If someone wishes to follow my tracks, they are welcome. The 1925 Texas Association stats took over a year of regular work and almost 30,000 miles on my truck to complete. Finding over 400 box scores in obscure, small-town papers was an ordeal. I was not long into the project when I realized why no one had ever done them.
Last summer I did the two O. B. seasons for the San Joaquin Valley League of 1910 & 1911, and in the hundred-mile radius of the towns I put 2,500 mile on my car, so 30,000 miles in Texas doesn’t surprise me. For the 1903 and 1906 PCL seasons, I traveled all the way up the coast to Seattle (via Fresno) to get all the box scores.
The bad thing here is that I always seem to follow some of the work of Vern Luse, whom I never met but greatly admire. Texas is a big place, and way behind in the age of microfilm. It is fairly easy to go on-line today and locate a paper ..... in Vern's day he was working hit-and-miss ..... bothers me when I find different stats .... knowing that I located more missing box scores, not because I am a better/more dedicated researcher, but because of technology and the fact that the trails have been blazed ahead of me by people like Mr. Luse. I hope that came out right and you understand what I am trying to say. I seem to meet a lot of people in this pursuit who seem to believe they are the only ones working ..... they are the only ones capable of doing legitimate research ..... or that their work is definitive and above question ...... I'm all for accuracy, but there is so much more out there that needs to be done that it is hard to get involved general scrutiny ..... one of my great fears is spending time, money, and sweat on something that has already been done ...... that is why some form of informational clearinghouse is vital ..... thanks to you, there is some form of gathering point.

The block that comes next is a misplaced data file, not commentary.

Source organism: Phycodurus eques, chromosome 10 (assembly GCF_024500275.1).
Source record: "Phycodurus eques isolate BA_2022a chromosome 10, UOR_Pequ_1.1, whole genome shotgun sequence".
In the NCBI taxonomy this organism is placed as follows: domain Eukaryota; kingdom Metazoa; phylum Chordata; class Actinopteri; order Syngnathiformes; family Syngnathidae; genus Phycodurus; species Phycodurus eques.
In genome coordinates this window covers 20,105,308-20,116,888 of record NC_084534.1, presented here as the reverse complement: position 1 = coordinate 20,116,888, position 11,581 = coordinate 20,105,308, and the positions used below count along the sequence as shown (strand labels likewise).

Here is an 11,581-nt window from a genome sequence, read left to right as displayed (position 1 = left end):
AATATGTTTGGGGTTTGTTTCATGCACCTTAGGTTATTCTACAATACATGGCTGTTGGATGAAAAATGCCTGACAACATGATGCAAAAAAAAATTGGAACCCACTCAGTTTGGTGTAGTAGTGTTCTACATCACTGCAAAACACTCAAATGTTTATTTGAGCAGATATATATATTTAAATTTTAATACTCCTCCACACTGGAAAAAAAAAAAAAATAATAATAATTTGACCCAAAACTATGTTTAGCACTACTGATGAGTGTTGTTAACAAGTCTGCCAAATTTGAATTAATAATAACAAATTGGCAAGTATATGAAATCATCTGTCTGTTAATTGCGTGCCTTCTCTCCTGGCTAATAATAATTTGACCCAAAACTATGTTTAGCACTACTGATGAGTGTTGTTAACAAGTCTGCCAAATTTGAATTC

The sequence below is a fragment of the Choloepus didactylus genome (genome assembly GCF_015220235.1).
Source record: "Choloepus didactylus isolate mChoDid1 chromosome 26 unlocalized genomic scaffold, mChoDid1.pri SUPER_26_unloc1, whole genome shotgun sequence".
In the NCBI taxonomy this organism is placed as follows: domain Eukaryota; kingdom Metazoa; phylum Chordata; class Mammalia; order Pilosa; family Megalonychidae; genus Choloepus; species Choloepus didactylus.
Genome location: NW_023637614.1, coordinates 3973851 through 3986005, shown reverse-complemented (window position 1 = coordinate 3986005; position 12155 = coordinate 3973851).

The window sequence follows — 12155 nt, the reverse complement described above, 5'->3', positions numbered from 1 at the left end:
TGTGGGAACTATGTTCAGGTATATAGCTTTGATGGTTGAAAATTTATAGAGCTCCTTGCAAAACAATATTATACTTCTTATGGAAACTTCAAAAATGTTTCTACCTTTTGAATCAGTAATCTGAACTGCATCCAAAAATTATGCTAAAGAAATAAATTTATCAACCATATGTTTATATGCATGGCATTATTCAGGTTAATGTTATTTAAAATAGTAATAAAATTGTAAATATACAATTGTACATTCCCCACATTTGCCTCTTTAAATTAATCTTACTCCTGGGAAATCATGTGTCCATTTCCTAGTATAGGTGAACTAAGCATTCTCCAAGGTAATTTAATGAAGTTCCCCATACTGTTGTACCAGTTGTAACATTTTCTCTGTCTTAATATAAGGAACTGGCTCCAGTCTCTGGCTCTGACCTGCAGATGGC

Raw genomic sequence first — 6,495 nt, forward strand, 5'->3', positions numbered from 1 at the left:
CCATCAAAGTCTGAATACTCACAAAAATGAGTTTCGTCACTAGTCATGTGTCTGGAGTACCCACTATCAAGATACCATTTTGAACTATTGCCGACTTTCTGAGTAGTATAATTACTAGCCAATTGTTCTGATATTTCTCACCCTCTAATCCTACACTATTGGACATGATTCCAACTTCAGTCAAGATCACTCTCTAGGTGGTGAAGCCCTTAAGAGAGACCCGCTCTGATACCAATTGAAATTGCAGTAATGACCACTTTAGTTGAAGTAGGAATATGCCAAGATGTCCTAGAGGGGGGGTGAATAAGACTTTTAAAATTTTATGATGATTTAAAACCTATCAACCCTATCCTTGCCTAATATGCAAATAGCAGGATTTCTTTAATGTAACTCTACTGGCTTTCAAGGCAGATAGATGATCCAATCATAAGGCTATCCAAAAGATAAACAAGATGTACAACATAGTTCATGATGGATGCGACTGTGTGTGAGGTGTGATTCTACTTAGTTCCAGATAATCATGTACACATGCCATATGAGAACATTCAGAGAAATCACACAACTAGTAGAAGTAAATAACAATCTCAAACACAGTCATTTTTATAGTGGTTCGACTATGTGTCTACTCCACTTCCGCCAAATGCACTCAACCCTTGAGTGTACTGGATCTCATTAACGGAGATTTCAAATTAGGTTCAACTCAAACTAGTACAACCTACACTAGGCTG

The accuracy I’ve been talking about is one of properly compiling averages. Different sources obviously will lead to slightly different averages, but if you are adding up the same source material twice, and get a different set of numbers, it might be incumbent to go back and correct your numbers. And as to Charlie Chech— innings pitched cannot be off that much without an error: Counting a couple of games twice; counting 8 innings as 9 over the course of a season; missing reading the name of a pitcher; or any combination of the above.
As to Vern Luse, the leagues he compiled were leagues where most of the box scores appeared in Sporting Life, and supplement with other papers in those leagues. What Davis and I do are travel to towns where you pull up to the front door of libraries. In those libraries you sometimes find nuggets— like a second newspaper that only lasted a year— but covered baseball like The Sporting News! Minor league baseball research is a lot like detective work.
Lots of thoughts on these issues ....... things that have always bothered me as I compiled yearly stats ..... anyway, thanks for the blog!!!!!!!!!!
OK, Davis, now what does the “O” stand for?